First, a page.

Wednesday, Sept 8 we departed Alliance and headed south to the Platt River and the Oregon, California, Gold Rush, Morman and Pony Express trail. Seems like everyone passed this way.

The first landmark we saw was
Chimney Rock and if you have never heard of it or seen it, look on the Nevada Quarter. This was the first big landmark represented the end of the plains.

15 miles and a days walk west we found Scottsbluff where we were driven to the top for the view of the current town of Scottsbluff and the vast flatlands eastward for hundreds of miles. In the mid-1800’s this expansive, semi-arid grassland was known as “The Great American Desert.” The emigrants suffered hardships of the trail: the dust and fatigue; the scarcity of drinking water and firewood; outbreaks of cholera and smallpox; violent thunderstorms; accidents with wagons and animals; and separation from loved ones.

We were standing on the northern section of Scotts Bluff, looking across to the southern section. Below the route of the Oregon Trail cut through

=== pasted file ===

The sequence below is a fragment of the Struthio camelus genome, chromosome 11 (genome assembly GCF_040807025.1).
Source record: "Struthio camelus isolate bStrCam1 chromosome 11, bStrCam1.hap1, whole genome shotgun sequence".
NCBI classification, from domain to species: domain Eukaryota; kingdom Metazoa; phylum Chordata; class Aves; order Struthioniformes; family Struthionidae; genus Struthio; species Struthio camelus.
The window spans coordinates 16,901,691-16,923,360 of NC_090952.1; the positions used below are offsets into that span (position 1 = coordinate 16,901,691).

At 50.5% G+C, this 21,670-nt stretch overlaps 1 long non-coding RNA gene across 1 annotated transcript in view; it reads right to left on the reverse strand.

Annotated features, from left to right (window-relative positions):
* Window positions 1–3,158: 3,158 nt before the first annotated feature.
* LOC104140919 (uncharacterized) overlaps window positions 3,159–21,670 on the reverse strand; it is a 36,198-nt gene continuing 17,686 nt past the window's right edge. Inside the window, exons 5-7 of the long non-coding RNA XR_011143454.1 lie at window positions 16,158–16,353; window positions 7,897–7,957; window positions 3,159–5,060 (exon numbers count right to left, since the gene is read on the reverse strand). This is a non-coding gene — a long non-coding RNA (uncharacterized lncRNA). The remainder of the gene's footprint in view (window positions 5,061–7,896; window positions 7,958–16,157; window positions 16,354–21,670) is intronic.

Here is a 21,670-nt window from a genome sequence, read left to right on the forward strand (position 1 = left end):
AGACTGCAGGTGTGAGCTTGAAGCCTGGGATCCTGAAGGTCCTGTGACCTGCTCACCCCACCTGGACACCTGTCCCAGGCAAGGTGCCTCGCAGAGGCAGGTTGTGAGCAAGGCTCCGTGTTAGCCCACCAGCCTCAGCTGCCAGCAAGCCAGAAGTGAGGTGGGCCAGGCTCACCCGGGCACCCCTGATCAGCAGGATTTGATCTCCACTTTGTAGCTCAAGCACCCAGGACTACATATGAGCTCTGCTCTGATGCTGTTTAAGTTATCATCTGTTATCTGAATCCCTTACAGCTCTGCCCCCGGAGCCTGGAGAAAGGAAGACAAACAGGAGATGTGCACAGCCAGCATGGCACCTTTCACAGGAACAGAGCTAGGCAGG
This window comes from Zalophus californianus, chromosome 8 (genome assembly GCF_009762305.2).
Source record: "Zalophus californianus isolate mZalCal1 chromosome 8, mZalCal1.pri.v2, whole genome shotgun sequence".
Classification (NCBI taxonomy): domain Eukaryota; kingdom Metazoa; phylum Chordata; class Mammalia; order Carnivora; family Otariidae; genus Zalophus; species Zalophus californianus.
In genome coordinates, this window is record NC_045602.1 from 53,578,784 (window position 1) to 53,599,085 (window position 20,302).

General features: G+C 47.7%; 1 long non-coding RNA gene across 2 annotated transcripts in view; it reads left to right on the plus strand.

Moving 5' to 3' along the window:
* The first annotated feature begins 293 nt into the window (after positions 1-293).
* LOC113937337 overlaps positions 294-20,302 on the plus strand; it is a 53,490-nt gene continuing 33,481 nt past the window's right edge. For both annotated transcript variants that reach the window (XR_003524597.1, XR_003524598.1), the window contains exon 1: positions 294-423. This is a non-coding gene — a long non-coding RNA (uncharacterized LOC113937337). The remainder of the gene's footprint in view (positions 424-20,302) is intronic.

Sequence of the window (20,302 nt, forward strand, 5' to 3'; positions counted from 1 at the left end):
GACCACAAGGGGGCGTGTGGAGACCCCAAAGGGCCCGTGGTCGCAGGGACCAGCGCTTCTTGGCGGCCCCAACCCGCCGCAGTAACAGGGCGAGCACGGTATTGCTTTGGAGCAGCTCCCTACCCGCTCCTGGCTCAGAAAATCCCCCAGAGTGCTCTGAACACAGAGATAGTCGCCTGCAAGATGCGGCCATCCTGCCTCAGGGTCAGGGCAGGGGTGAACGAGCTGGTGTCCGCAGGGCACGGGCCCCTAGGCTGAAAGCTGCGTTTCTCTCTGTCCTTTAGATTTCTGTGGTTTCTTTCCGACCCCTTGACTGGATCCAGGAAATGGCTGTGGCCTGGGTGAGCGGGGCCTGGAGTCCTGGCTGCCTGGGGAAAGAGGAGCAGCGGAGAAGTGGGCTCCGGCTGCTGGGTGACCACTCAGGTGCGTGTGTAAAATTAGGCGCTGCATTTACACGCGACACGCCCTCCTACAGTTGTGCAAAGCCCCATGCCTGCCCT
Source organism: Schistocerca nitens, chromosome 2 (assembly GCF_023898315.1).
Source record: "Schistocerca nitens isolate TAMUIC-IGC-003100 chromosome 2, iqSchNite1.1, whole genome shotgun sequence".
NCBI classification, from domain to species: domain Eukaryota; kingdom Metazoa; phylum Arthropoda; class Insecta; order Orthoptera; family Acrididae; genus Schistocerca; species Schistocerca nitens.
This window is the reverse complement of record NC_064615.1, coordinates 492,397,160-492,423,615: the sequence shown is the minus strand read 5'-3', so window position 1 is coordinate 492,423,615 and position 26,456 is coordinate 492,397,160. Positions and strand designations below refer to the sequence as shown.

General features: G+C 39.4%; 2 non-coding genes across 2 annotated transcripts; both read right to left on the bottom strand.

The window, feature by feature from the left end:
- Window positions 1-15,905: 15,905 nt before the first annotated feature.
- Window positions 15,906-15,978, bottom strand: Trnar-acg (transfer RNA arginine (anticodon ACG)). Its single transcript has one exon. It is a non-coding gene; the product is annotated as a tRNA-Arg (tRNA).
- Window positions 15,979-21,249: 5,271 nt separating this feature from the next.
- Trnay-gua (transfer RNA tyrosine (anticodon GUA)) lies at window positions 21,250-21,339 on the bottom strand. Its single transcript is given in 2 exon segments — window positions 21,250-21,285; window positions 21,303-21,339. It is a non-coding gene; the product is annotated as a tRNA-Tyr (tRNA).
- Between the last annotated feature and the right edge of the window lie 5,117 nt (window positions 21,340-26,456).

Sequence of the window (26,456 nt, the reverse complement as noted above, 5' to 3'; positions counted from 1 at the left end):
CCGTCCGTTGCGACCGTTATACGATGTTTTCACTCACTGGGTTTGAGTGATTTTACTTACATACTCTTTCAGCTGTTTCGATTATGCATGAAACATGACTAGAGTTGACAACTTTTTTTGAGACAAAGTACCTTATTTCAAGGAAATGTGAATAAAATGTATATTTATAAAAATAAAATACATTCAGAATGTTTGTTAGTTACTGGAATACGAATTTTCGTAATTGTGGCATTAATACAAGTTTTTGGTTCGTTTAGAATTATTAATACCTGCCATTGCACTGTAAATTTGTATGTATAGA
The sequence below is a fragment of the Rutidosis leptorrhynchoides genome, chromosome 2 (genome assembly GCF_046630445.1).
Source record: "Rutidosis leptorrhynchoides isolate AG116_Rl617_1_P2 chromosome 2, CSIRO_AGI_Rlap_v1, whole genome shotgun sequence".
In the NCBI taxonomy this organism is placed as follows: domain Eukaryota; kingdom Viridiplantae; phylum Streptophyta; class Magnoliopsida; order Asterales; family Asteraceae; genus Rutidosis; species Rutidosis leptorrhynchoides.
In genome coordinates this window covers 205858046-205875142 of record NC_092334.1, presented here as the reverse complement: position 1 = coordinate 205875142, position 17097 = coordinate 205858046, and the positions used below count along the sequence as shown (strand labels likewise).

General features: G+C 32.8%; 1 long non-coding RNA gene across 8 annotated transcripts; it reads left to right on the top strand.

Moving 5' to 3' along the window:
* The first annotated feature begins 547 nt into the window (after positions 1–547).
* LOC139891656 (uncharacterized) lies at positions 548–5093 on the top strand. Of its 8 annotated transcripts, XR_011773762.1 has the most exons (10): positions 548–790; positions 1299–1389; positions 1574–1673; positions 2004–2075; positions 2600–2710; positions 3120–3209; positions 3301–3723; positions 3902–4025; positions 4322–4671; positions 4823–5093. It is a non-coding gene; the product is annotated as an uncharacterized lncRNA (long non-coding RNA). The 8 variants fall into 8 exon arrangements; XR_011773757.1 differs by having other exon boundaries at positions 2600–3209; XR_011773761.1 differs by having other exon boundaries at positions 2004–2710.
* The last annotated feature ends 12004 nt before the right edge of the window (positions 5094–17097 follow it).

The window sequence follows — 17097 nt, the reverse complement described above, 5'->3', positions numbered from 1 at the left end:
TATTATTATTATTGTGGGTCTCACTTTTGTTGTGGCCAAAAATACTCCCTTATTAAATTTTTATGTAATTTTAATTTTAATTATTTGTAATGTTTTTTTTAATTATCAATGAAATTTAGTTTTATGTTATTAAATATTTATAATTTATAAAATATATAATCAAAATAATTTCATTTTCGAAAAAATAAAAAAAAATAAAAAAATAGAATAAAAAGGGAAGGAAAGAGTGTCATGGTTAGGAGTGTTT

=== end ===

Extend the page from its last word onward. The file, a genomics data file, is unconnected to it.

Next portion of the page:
Mitchell Pass opened in 1851 with the engineering assistance from the US Army. A few traces of the old wagon trail are still visible.

All the bluffs we could see were known to the pioneers as “Scotts Bluffs.” Weary travelers found spring water and firewood here and a sheltered place to camp.

Emigrants gazed at Scotts Bluff with a sense of accomplishment. They had crossed the plains, and the first third of their journey was over.

Back in time to 1860 or 1861 the traffic on the Oregon Trail, were freight wagons and stagecoaches, and the emigrants, soldiers and Indians, but most colorful was the Pony Express riders streaking through Scotts Bluff and Mitchell Pass.

Leaving Scotts Bluff we moveed further west into Wyoming, then south toward Cheyenne where we had thought we would spend the night. Not far from Cheyenne we saw a highway sign saying 80 miles to Loveland, Colorado which was our next destination. Olivia found a campground in West Loveland and at the mouth of the Big Thompson Canyon. We only slowed down in Cheyenne for gas.

The rest of our trip will mostly be a repeat of our trip two years ago. Rocky Mountain National Park, the elk buggeling, visiting with Janet Cole, Olivia’s cousin, our friends Ann Dubinsky, Renea Helmstead & the Jacksons, then west to Leadville and the beautiful aspen. We plan to add a couple of things like Aspen Glade campground near Antonito and Taos to visit with Kathy. We will probably write short notes along the way and for the end of this trip and a few pictures we didn’t take before, but go to
and click on the last two or three dates to see all of the above.

We love to hear from you and to those in Texas we will see you in about a month.

Contact us at and

No comments:

Post a Comment